11th Circuit Rules Jose Padilla's Sentence Not Long Enough
Jose Padilla, the al-Qaeda suspect held in military detention for more than three years before being transferred to federal court where he was tried, convicted and sentenced to 17 years, got off too easy according to the 11th Circuit Court of Appeals.
The three-judge appeals panel voted 2-1 to reject the lower-court judge’s opinion that Padilla will be too old to pose a threat upon his release from prison. “Padilla poses a heightened risk of future dangerousness due to his al-Qaeda training,” the appeals panel wrote. “He is far more sophisticated than an individual convicted of an ordinary street crime.”
I find the opinion (available here) demeaning in tone to the trial judge. It reads like a parent scolding a child when the parent thinks it knows best and the child should know better. [More...]
Grounds for reversal:
Padilla’s sentence is substantively unreasonable because it does not adequately reflect his criminal history, does not adequately account for his risk of recidivism, was based partly on an impermissible comparison to sentences imposed in other terrorism cases, and was based in part on inappropriate factors.
The reasons given for the trial court's sentence:
[T]he conditions of Padilla’s prior confinement, his allegedly low risk of recidivism due to his age at the time of his anticipated release, the comparable sentences imposed on other terrorists, and the fact that Padilla did not personally injure anyone or target Americans in his conspiracy.
The 11th Circuit says terrorists are like sex offenders when it comes to likelihood of recidivism?
Although recidivism ordinarily decreases with age, we have rejected this reasoning as a basis for a sentencing departure for certain classes of criminals, namely sex offenders. We also reject this reasoning here.
“[T]errorists[,] [even those] with no prior criminal behavior[,] are unique among criminals in the likelihood of recidivism, the difficulty of rehabilitation, and the need for incapacitation.” ...Padilla poses a heightened risk of future dangerousness due to his al-Qaeda training. He is far more sophisticated than an individual convicted of an ordinary street crime.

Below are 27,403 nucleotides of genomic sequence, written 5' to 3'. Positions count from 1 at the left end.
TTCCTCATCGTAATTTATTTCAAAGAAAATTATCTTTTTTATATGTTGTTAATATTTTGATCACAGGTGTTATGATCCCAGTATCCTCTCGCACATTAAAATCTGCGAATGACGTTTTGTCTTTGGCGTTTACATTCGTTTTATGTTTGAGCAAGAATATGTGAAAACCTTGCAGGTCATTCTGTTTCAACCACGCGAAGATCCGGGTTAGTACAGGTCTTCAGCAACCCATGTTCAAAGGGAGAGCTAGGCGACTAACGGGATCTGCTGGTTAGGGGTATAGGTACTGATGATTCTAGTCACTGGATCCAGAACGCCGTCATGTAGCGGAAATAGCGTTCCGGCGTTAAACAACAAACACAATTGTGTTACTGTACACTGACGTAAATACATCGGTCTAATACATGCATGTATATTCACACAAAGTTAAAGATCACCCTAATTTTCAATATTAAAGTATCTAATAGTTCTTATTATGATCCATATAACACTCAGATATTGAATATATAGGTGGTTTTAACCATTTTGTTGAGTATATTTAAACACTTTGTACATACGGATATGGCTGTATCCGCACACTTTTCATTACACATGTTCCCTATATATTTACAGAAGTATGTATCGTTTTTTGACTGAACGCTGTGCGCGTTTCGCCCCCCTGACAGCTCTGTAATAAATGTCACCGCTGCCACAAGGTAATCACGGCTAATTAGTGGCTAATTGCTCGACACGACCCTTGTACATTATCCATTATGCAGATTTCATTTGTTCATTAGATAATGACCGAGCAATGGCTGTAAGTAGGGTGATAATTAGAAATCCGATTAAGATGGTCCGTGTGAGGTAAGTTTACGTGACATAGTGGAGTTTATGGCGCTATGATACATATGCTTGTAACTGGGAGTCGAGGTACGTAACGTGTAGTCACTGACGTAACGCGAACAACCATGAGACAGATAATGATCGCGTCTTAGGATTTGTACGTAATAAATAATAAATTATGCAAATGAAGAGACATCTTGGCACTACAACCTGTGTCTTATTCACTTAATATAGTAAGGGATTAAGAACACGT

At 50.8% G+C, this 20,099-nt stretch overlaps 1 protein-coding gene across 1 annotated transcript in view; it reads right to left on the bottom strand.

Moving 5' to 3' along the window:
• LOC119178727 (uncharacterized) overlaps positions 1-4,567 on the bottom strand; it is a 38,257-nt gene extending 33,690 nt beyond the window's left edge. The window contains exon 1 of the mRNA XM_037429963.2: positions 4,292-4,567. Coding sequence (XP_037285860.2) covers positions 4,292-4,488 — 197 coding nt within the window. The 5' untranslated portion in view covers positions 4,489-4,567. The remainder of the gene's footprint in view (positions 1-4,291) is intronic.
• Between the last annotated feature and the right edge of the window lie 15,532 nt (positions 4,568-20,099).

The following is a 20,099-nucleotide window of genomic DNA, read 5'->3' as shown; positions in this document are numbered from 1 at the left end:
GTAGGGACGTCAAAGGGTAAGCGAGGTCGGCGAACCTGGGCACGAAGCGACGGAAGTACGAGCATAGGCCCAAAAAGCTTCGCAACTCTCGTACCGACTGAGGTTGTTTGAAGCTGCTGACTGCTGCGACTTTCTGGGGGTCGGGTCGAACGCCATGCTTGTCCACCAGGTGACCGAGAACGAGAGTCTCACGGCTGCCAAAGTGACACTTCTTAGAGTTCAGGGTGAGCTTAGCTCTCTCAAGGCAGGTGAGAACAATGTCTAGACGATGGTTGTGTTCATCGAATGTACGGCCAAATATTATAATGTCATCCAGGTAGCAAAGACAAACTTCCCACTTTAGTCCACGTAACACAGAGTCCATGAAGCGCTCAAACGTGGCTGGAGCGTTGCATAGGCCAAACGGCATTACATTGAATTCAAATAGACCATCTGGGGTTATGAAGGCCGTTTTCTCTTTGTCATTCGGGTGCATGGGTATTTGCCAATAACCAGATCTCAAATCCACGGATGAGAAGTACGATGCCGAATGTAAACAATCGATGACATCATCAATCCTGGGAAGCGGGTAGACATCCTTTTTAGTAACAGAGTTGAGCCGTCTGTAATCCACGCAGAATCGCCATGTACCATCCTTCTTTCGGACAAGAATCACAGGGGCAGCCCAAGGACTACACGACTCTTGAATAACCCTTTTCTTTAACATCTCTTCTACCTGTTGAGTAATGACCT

the district court substantively erred in reducing Padilla’s sentence based on the fact that Padilla did not personally harm anyone and his crimes did not target the United States. The jury convicted Padilla of violating a statute that prohibits any conspiracy to murder, kidnap, or maim outside the United States. We held in a pre-Booker case that a district court may not reduce a sentence of a terrorist because the terrorist committed an inchoate crime.
Lastly, we have held that a district court may reduce a sentence to account for the harsh conditions of pretrial confinement, ...but that decision does not justify a downward departure as extensive as the one the district court gave Padilla.
The Court then shakes it finger at the trial judge:
Why bother to have trial judges in the first place if they can't exercise their discretion? Where is the data showing that the recidivism rate for terrorists is similar to sex offenders? Have enough terrorists been freed from prison in the U.S. to even conduct a study?
On remand, we admonish the district court to avoid imposition of a sentence inconsistent with those of similarly situated defendants. It should not draw comparisons to cases involving defendants who were convicted of less serious offenses, pleaded guilty, or who lacked extensive criminal histories, nor should it draw comparisons to cases where the government sought the imposition of the death penalty.
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